Anorak News | So Is It Going To Be France Next To Go Bust After Greece?

So Is It Going To Be France Next To Go Bust After Greece?

by | 2nd, November 2011

SO. Is France alls et to follow Greece? Well, no, obviously it’s not going to be France going bust next: we’ve Spain Italy and Portugal to get through first. But the markets are moving to the point where France might well start to look like it’s in trouble.

Yields on French 10-year government bonds just exploded, now up over 6% on the day to 3.14%.

The spread between French 10-year bonds and German bunds is up even more dramatically — more than 10 bps or a full 9% on the day.

You need another little bit of information to understand this:

Casualty of “market conditions” on Wednesday – the EFSF’s latest bond issue.

The EFSF had mandated Barclays Capital, Credit Agricole and JP Morgan on Monday to price off a ‘no-grow’ €3bn 10 year deal to finance Ireland’s next bailout loan tranche, due in November.

Yeah, I know, it’s all still gibberish.

So here it is again in plain language. There’s something called the EFSF (don’t ask) which is meant to help Ireland, Greece and Portugal pay their debts. The EFSF goes out and borrows the money in the markets, turns around and lends it to those countries. Now, because the EFSF is backed by France and Germany and Finland and Belgium and… can borrow at lower interest rates than Greece, Ireland or Portugal.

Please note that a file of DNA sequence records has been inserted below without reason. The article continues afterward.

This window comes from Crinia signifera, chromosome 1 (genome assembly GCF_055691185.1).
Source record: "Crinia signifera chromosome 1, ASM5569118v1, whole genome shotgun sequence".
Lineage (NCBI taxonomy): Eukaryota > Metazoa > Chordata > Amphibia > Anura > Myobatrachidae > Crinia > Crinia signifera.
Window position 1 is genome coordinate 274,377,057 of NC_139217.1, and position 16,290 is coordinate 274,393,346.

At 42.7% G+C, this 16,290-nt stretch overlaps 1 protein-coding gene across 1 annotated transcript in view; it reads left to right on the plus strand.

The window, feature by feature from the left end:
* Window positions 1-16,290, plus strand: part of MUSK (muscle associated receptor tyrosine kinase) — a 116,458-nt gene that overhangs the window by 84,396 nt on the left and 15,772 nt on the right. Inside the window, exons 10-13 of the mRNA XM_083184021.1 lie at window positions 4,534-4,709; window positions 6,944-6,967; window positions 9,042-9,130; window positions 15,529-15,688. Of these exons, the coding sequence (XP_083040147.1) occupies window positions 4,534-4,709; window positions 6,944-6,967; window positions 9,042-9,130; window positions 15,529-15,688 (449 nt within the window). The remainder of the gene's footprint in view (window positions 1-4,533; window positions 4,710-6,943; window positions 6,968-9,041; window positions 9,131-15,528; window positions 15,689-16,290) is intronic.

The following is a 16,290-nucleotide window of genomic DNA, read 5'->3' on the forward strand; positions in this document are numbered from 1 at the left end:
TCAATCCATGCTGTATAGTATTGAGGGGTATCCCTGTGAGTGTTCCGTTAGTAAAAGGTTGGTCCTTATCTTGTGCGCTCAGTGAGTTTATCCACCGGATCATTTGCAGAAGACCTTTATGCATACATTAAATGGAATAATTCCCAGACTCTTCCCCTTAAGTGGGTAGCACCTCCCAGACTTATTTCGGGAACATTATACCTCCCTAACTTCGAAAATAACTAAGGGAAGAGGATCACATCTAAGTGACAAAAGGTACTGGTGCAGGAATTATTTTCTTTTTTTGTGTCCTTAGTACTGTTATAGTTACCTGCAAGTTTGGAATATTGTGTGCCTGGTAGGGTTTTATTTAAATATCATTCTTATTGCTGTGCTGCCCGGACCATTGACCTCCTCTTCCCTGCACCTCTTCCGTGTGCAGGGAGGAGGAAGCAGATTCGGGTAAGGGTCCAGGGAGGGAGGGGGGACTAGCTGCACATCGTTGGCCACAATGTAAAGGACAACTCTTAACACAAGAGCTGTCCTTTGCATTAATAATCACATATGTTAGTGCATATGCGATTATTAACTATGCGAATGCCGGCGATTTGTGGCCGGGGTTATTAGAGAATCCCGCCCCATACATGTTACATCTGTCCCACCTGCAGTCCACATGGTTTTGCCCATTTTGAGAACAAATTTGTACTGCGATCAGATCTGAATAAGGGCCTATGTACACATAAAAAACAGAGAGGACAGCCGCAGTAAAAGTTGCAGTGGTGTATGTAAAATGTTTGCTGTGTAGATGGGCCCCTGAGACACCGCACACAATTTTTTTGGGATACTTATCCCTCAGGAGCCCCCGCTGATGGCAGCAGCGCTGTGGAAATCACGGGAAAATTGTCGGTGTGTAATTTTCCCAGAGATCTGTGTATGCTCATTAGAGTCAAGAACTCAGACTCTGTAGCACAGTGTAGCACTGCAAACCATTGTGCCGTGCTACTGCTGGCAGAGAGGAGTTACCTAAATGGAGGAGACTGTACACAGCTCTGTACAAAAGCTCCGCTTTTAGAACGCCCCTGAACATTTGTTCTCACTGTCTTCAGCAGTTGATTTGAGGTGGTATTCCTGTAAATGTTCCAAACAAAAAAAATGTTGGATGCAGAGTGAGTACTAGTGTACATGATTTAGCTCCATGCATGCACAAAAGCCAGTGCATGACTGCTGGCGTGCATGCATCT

Think of it as the Bank of Mum and Dad guaranteeing your credit card.

Which is great. But what happens when Mum loses her job and Dad’s not getting any overtime? Their guarantee of your debts isn’t really all that valuable, is it?

Now we’re not seeing that just yet: but we are seeing people beginning to think that it might be possible. France doesn’t look so bad….but if we add the guarantees to Portugal etc, then maybe the ones they might have to give to Spain and Italy….well, France’s guarantee just isn’t all that useful.

So, the EFSF has had to pull (um “delay” officially) a bond issue because no one wanted to buy it at the price they wanted to sell at. And France is having to pay ever more for any new money it borrows because, well, do they have enough money to stand by all the guarantees they’ve made?

It’s not quite time to stockpile shotguns and baked beans in the cellar yet. But it is getting mighty interesting.

Posted: 2nd, November 2011 | In: Money Comment | TrackBack | Permalink